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  • Writer's pictureThe Convergence

Trump gets Covid-19, now what?

By Lim Yun Hui, Guest Writer

Photo: Charles Deluvio/Unsplash

When Donald Trump announced on 1st October that he and first lady Melania Trump tested positive for the coronavirus, the whole world seemed to come to a standstill. Even before the mainstream news outlets could break the news, social media users were informed of this issue firsthand from the President’s twitter account (@potus). With Trump’s infection, America has now joined the ranks of other countries, such as the United Kingdom and Brazil, whose leaders have similarly contracted the disease.

“Every time you see him, he’s got a mask”, President Trump had said to Joe Biden during the first presidential debate. Ironically, playing down the coronavirus has come at a heavy price – for both America (who has already witnessed more than 200,000 deaths) and the President. However, will this infection really change Trump’s ideology and incite a new plan of action towards fighting this pandemic?

From disinfectants to disinformation and pure denial, Trump has made exorbitant claims about the coronavirus. Refusal to impose lockdowns, delayed and inconsistent endorsements of mask-wearing and safe-distancing as well as downplaying the threat of COVID-19 in general have marked America’s response towards the pandemic. Now that he has gotten the virus, it seems unlikely that Trump’s management of the pandemic will change significantly.

If anything, it might serve to bolster his image and status. President Jair Bolsonaro of Brazil tested positive for COVID-19 back in July. A mild case with few symptoms, his situation only served to reinforce his rhetoric that the virus was overly dramatized and not serious at all. Some even observed that his speedy recovery from the virus strengthened his image as a leader and ‘superhuman messiah’.

Thus, it would not be unexpected for President Trump to follow a similar trajectory, which he unsurprisingly has. Having left the hospital in just 2 days citing mild symptoms, he has since used this predicament to his advantage.

By showing up at the balcony of the White House and removing his mask, he effectively made a public statement that only serves to reinforce his previous beliefs that the disease is ‘not a big deal’. Disregarding the fact that he was still infectious and potentially signalling to the public that masks are not vital, the entire situation looked like a scene right out of political theatre.

Mask-wearing has become highly politicised in America in a way that it is not in other countries. The debate around wearing a mask or not is deeply influenced by strong sentiments of protecting personal freedoms and individual rights amongst a certain segment of the population.

It has become increasingly clear that Trump’s most fervent supporters will continue to believe in false narratives echoed by the President no matter what happens - that the virus is overblown by Democrats and will eventually fade away on its own. Hence, it is natural that they do not see the necessity of wearing masks, despite Trump’s recent diagnosis.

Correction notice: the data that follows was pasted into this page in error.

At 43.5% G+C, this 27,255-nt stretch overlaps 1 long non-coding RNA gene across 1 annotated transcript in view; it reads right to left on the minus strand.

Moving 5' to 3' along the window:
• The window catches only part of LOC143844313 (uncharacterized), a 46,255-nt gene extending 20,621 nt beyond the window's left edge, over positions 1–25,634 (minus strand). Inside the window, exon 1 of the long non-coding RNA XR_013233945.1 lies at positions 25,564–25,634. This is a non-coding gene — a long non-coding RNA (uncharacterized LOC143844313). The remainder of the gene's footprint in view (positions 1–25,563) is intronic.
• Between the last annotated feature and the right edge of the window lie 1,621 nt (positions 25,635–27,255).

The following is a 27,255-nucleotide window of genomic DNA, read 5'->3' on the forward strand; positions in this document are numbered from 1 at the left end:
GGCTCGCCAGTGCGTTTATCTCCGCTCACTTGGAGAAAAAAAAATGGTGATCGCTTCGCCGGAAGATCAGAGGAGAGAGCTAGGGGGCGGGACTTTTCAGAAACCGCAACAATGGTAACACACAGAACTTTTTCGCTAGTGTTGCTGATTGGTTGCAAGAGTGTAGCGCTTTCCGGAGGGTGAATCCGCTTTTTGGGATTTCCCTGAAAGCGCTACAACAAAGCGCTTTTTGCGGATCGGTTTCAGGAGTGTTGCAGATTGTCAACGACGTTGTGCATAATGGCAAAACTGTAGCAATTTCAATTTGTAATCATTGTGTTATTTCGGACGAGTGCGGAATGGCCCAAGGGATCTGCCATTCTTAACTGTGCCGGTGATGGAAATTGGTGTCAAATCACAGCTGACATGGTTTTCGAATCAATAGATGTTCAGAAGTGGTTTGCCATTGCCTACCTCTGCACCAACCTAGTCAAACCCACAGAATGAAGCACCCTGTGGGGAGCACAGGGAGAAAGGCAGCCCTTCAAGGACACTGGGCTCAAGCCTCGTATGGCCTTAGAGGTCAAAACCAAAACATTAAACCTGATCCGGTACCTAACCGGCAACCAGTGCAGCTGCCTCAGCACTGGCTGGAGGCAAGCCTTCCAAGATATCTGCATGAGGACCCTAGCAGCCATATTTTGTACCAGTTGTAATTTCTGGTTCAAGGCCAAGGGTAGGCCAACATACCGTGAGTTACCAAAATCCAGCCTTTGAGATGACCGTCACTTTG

More worryingly, the responses following his contraction of the virus shows the dangers of echo chambers, confirmation bias and cognitive dissonance that permeate the political mainstream. Fox News reported that “If the virus can get into the Oval, into the body of the president, there’s no place where it could not possibly infect one of our fellow Americans”, calling on the country to fully open when it has recently surpassed 7 million cases, currently the highest in the world.

On the surface, Trump’s botched handling of the coronavirus pandemic puts COVID-19 as the single most important challenge to his presidency and America in general. Upon deeper analysis, COVID-19 has merely revealed and exacerbated the deep-seated problems that have long plagued the United States: a trust deficit, a partisan media and an increasingly fragmented society.

Whether or not the U.S. will be able to get through this multifaceted crisis will depend on good leadership and a strong, coordinated and coherent government response. At the end of the day, it is up to the Americans to decide what kind of president, and America, they want this coming November.


Yun Hui is a recent NUS graduate who majored in Political Science as an undergraduate. She previously served as a Commentary Editor for The Convergence. Currently working as an Associate Consultant in a strategy and management consultancy, she takes interest in understanding the diverse viewpoints presented by different writers and their thinkpieces. In another life, she hopes to be a photojournalist who is able to capture history in the making.


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